ENTER:
Paul Kenny
Chief Clerk
Decision Date: January 26, 2024

JSJ Anesthesia Pain Mgt., PLLC v State Farm Mut. Auto. Ins. Co. (2024 NY Slip Op 50064(U))

Reported in New York Official Reports at JSJ Anesthesia Pain Mgt., PLLC v State Farm Mut. Auto. Ins. Co. (2024 NY Slip Op 50064(U))

[*1]
JSJ Anesthesia Pain Mgt., PLLC v State Farm Mut. Auto. Ins. Co.
2024 NY Slip Op 50064(U)
Decided on January 12, 2024
Appellate Term, Second Department
Published by New York State Law Reporting Bureau pursuant to Judiciary Law § 431.
This opinion is uncorrected and will not be published in the printed Official Reports.


Decided on January 12, 2024
SUPREME COURT, APPELLATE TERM, SECOND DEPARTMENT, 2d, 11th and 13th JUDICIAL DISTRICTS

PRESENT: : LISA S. OTTLEY, J.P., CHEREÉ A. BUGGS, PHILLIP HOM, JJ
2023-163 K C

JSJ Anesthesia Pain Management, PLLC, as Assignee of Vazquez, Hector N., Appellant,

against

State Farm Mutual Automobile Ins. Co., Respondent.


The Rybak Firm, PLLC (Maksin Leyvi and Richard Rozhik of counsel), for appellant. Nicolini, Paradise, Ferretti & Sabella, PLLC (Francis J. Ammendolea of counsel), for respondent.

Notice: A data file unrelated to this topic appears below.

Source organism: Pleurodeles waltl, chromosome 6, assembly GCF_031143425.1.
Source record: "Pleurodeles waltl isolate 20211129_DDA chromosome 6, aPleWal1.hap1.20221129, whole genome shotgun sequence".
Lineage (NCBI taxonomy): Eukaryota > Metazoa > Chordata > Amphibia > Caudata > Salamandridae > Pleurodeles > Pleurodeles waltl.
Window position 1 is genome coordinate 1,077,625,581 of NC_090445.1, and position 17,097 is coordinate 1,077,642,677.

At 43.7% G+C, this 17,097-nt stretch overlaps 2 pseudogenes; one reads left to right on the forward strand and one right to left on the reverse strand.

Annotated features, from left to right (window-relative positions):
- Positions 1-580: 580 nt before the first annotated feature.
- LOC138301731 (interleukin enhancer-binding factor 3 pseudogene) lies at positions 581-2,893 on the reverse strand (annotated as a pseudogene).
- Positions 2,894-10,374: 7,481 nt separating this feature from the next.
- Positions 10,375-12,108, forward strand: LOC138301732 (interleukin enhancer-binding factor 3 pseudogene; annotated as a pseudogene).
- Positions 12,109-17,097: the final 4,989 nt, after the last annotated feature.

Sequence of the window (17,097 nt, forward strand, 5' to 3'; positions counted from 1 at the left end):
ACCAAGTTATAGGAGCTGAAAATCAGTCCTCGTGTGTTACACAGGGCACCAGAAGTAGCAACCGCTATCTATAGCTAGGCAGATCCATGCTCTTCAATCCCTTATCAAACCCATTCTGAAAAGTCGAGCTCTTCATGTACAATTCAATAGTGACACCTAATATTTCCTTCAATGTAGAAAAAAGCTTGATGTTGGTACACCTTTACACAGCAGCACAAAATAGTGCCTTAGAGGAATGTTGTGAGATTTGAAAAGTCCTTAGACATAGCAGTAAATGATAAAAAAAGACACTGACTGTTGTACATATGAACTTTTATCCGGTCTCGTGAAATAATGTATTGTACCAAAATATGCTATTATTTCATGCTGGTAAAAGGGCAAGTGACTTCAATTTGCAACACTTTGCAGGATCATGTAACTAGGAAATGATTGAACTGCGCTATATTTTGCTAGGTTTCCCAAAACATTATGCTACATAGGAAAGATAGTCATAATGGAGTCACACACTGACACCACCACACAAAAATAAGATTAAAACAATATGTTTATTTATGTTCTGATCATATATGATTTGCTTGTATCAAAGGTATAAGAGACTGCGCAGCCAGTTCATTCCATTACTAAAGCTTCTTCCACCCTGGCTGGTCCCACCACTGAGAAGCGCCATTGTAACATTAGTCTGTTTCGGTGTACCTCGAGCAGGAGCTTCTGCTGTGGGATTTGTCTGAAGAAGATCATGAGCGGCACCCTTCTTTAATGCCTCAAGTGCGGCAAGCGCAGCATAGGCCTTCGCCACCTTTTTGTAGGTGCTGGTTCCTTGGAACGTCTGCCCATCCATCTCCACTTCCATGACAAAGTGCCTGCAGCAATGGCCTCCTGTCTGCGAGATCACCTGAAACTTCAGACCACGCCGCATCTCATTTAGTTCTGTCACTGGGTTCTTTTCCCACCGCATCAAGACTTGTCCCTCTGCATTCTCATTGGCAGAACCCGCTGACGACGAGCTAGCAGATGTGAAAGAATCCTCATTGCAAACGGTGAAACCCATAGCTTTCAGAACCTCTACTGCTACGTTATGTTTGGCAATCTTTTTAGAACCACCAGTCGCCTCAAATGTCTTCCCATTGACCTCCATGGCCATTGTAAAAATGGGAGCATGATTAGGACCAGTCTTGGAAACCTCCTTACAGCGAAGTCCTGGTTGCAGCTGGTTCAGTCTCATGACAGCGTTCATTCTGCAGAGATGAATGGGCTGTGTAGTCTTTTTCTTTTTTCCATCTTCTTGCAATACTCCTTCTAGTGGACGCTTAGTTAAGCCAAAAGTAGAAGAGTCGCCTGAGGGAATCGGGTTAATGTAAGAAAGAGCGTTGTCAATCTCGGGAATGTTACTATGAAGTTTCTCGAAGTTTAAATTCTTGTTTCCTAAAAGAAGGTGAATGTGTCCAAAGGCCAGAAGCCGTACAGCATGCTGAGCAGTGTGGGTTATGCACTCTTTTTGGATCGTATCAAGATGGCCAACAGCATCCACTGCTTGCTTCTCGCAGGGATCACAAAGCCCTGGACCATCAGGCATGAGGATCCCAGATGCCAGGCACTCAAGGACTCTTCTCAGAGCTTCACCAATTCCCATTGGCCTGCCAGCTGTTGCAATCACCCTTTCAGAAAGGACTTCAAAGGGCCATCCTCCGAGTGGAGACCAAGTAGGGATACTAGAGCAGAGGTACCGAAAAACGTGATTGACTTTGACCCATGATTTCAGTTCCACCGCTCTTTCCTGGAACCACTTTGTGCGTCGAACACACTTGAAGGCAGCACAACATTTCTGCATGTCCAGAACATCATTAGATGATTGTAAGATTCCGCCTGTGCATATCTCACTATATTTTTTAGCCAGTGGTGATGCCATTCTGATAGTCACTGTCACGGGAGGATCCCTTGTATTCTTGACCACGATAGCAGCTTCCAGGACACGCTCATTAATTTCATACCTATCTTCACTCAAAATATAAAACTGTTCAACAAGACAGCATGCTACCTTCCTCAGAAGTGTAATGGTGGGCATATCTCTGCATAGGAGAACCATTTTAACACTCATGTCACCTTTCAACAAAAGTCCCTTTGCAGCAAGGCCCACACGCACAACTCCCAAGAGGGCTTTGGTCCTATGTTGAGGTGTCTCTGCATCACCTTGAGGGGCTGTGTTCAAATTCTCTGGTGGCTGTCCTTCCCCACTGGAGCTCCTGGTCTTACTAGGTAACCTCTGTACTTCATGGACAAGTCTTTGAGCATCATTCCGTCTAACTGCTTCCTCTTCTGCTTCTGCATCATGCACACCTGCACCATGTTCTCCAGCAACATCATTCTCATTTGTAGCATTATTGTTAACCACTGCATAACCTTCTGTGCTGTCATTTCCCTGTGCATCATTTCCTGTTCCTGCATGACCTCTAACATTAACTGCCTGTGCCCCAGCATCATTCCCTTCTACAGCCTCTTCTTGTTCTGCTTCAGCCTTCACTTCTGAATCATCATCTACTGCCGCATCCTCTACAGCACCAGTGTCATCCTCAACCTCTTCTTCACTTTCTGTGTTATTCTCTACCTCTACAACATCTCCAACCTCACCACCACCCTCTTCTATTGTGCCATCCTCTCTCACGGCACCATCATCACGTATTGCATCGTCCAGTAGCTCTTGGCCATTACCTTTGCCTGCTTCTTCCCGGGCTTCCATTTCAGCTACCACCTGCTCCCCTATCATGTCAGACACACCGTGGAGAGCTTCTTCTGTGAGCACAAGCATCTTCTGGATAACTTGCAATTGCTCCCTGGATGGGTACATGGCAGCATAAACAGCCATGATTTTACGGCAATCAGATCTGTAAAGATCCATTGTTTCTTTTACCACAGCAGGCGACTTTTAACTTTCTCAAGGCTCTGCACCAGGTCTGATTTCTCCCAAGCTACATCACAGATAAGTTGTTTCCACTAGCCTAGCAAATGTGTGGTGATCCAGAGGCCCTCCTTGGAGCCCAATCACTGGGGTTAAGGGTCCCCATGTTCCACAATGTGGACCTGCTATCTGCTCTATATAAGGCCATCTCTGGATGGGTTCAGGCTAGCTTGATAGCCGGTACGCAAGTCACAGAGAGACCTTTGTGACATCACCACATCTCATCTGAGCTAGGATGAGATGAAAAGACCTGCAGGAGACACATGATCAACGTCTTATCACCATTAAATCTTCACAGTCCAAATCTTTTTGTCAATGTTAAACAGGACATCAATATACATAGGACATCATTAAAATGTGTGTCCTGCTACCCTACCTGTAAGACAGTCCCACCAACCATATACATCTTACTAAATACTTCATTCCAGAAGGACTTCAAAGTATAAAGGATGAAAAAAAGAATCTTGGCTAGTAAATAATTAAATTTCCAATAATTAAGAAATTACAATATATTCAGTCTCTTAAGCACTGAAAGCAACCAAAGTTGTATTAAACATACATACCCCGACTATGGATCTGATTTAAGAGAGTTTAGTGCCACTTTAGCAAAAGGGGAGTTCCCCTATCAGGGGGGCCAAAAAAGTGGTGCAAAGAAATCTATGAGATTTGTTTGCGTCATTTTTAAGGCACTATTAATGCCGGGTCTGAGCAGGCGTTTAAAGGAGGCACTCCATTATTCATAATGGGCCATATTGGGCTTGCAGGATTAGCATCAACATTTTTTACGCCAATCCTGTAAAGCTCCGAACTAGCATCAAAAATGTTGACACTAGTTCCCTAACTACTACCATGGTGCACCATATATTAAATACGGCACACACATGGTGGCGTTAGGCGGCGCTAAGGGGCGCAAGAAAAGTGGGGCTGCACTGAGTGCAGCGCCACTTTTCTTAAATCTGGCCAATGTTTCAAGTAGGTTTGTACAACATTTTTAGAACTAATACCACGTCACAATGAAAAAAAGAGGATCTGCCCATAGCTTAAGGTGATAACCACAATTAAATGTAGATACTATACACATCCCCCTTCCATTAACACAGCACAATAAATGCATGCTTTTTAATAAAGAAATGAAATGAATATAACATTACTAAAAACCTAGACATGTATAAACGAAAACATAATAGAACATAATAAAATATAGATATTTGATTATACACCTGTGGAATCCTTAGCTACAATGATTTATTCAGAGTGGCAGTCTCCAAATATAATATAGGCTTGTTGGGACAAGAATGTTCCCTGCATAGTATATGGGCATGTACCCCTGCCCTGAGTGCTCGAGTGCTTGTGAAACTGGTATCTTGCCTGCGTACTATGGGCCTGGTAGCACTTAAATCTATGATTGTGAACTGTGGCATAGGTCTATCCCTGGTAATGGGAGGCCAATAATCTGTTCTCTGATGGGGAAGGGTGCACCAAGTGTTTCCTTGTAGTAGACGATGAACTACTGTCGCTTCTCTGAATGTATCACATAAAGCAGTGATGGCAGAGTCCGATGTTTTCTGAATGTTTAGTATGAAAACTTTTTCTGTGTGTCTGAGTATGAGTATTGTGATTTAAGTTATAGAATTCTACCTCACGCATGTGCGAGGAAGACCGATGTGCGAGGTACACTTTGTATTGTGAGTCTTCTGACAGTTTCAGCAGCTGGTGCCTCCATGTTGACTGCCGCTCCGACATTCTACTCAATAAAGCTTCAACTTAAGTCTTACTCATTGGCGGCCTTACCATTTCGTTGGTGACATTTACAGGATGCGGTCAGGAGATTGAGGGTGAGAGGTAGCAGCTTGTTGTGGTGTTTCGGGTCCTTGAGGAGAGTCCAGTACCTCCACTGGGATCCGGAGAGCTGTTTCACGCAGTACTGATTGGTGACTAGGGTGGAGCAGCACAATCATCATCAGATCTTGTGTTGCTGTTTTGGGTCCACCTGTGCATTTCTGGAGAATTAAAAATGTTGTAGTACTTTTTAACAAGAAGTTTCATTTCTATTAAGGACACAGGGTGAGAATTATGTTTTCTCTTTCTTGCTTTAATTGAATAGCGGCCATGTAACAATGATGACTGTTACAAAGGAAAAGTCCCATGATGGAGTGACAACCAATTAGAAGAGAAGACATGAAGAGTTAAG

Appeal from an order of the Civil Court of the City of New York, Kings County (D. Bernadette Neckles, J.), dated December 15, 2022. The order granted defendant’s motion for summary judgment dismissing the complaint and denied plaintiff’s cross-motion for summary judgment.

ORDERED that the order is modified by providing that defendant’s motion for summary judgment dismissing the complaint is denied; as so modified, the order is affirmed, without costs.

In this action by a provider to recover assigned first-party no-fault benefits, plaintiff appeals from an order of the Civil Court which granted defendant’s motion for summary judgment dismissing the complaint on the ground that the policy limits had been exhausted, and denied plaintiff’s cross-motion for summary judgment.